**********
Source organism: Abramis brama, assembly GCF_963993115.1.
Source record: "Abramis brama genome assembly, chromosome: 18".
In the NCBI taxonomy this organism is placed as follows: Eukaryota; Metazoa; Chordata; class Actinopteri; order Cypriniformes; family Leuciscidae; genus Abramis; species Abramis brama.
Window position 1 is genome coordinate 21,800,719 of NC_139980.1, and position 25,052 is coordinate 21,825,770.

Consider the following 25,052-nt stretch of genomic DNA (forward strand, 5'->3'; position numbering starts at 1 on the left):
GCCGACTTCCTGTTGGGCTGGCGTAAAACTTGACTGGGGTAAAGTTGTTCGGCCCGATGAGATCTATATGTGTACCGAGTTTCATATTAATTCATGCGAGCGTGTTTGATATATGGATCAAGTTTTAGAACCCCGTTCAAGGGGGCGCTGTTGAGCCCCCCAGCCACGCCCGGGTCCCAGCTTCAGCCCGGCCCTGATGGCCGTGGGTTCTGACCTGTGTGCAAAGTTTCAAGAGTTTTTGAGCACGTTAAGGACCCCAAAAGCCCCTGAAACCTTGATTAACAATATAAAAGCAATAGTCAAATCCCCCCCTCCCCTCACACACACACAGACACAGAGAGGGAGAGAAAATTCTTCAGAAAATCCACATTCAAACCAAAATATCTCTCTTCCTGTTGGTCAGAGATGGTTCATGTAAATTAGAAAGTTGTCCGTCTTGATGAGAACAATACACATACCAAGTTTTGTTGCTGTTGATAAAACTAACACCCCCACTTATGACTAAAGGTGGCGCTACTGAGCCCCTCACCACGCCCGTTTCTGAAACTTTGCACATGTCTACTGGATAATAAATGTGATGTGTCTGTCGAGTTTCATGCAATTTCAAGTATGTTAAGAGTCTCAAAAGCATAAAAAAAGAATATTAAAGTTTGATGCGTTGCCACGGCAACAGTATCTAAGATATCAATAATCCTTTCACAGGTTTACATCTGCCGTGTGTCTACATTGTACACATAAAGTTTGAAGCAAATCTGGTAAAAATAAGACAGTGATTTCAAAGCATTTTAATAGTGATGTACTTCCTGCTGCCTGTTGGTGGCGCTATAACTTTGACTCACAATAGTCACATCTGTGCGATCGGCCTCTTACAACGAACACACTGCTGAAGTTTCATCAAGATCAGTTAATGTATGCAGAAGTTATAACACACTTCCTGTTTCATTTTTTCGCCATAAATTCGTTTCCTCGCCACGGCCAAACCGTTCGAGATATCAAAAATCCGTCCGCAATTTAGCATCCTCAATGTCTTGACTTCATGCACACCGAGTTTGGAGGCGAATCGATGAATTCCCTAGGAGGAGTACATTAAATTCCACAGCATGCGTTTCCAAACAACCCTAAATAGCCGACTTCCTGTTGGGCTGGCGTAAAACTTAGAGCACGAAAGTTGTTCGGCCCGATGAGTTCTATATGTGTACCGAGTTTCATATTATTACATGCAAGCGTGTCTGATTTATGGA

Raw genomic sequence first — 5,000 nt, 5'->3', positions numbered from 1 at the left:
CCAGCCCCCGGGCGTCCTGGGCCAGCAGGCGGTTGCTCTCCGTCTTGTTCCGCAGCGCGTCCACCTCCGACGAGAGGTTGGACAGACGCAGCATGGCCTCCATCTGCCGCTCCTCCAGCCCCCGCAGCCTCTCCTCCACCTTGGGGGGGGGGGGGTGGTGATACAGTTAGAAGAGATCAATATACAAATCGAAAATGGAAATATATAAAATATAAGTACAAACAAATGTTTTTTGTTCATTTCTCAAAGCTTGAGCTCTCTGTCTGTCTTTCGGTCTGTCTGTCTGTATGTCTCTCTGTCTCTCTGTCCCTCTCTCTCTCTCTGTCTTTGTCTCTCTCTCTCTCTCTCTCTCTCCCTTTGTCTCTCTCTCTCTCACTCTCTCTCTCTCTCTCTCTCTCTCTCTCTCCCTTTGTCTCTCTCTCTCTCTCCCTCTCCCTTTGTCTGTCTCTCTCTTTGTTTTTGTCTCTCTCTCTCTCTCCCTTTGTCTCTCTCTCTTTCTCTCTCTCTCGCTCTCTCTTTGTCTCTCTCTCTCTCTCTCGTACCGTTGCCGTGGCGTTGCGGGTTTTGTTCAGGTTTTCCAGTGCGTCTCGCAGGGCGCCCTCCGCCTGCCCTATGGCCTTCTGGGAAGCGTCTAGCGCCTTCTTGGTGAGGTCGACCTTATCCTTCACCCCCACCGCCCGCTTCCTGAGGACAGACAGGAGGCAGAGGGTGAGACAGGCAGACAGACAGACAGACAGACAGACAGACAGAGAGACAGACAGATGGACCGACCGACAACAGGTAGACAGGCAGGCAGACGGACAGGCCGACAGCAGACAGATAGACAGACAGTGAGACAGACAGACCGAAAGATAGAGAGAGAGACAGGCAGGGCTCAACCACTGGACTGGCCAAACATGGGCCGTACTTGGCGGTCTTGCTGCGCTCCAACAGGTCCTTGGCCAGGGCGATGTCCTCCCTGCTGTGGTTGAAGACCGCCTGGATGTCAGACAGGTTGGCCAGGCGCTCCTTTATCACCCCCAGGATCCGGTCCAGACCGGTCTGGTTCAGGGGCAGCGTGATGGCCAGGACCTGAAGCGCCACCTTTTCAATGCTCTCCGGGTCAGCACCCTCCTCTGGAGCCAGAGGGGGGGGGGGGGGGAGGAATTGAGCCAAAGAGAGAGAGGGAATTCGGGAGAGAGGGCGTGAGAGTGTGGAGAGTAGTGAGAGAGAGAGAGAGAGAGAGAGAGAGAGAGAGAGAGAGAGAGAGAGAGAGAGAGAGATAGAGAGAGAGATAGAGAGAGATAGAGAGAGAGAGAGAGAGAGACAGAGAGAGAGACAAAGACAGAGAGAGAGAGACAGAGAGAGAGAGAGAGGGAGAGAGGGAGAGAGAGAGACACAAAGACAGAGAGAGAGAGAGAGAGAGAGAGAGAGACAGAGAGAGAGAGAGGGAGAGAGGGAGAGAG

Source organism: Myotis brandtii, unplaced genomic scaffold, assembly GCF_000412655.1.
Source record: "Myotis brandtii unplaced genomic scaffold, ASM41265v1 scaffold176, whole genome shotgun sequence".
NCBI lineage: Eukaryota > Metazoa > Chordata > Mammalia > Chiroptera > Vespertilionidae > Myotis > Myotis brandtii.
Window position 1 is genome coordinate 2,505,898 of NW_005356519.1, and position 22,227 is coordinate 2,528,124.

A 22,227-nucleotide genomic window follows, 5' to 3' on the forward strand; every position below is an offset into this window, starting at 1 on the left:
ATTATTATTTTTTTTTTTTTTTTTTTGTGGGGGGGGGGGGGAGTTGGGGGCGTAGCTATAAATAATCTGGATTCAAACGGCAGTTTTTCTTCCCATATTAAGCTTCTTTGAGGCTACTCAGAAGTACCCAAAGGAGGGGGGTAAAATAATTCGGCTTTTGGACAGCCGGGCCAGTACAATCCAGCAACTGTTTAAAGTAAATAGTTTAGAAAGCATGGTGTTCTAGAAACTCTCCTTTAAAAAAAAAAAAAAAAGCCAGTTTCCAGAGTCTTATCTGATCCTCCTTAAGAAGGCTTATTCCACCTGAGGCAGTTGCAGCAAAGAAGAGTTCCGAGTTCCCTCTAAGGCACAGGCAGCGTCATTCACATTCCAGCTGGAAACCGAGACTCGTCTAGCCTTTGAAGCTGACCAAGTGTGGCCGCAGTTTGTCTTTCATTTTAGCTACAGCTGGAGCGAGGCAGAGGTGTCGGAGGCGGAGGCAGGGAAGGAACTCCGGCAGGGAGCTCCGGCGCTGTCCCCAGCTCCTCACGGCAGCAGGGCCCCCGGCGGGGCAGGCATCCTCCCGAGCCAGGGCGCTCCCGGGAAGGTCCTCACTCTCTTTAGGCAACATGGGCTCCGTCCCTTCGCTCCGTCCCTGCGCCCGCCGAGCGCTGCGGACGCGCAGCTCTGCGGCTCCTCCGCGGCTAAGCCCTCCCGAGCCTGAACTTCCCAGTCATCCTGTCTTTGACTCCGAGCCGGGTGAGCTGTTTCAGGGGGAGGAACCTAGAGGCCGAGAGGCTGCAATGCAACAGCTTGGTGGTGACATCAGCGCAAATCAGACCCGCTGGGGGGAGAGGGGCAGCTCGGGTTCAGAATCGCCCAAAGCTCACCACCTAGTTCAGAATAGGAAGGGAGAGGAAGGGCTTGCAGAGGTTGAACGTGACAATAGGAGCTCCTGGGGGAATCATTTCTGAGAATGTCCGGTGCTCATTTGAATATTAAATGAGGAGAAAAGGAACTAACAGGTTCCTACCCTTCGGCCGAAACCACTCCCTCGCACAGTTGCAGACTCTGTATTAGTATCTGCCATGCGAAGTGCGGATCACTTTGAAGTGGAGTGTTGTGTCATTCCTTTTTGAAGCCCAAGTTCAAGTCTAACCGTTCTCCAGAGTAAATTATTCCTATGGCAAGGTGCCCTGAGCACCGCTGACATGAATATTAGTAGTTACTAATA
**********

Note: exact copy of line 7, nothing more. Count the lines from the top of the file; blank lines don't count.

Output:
Raw genomic sequence first — 5,000 nt, 5'->3', positions numbered from 1 at the left: